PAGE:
A surfer joins the U.S. Navy and fights in the Korean War.
Fergus Frew Junior loves the ocean despite its being the reason his father, Fergus Senior, died. It’s June 1949: Fergus has just graduated high school and has no plans except for catching sweet waves on the beach. On one such day, Fergus meets Duke, a U.S. Marine who borrows his surfboard without asking. Despite Fergus’ being hotheaded and having no interest in making friends, the two form a bond over their love of the sea. All the while, Duke—embittered by his experience with other Marines—encourages Fergus to join the Navy, selling it as an opportunity for a comfortable life living in pleasant locations. A tragic accident prompts Fergus to listen to his friend’s advice, and he joins the Navy with perilous consequences, as he is drawn into the Korean War. Tender moments between Fergus and his mother and the odd but interesting friendship between Fergus and Duke are unfortunately not enough to offset the dry writing and underdeveloped plot. The too-fast pacing leaves little room to form attachments to any of the characters or provide enough historical context for the events at hand. While promising at first, this quick read results in little enjoyment, much like one of Fergus’ listless, aimless summers. All American characters seem to be white.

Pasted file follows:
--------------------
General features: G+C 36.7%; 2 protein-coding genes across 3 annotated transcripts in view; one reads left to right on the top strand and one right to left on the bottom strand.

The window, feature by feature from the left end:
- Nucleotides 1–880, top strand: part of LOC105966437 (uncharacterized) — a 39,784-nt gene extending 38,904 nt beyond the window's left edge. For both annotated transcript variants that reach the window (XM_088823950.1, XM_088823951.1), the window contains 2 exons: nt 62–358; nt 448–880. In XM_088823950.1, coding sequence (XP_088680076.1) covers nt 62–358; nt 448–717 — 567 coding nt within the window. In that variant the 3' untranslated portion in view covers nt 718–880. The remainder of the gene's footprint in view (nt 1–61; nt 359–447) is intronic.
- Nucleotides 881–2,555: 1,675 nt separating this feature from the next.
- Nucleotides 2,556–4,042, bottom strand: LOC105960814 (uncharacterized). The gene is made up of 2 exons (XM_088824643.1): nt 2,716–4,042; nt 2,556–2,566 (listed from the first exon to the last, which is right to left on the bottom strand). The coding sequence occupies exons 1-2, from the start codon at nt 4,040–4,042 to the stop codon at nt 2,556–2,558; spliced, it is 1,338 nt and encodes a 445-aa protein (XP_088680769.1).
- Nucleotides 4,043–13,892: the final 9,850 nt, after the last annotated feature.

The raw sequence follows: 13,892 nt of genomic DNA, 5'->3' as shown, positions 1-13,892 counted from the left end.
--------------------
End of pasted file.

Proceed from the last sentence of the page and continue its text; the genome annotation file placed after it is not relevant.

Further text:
A lackluster story with forgettable characters. (Historical fiction. 12-14)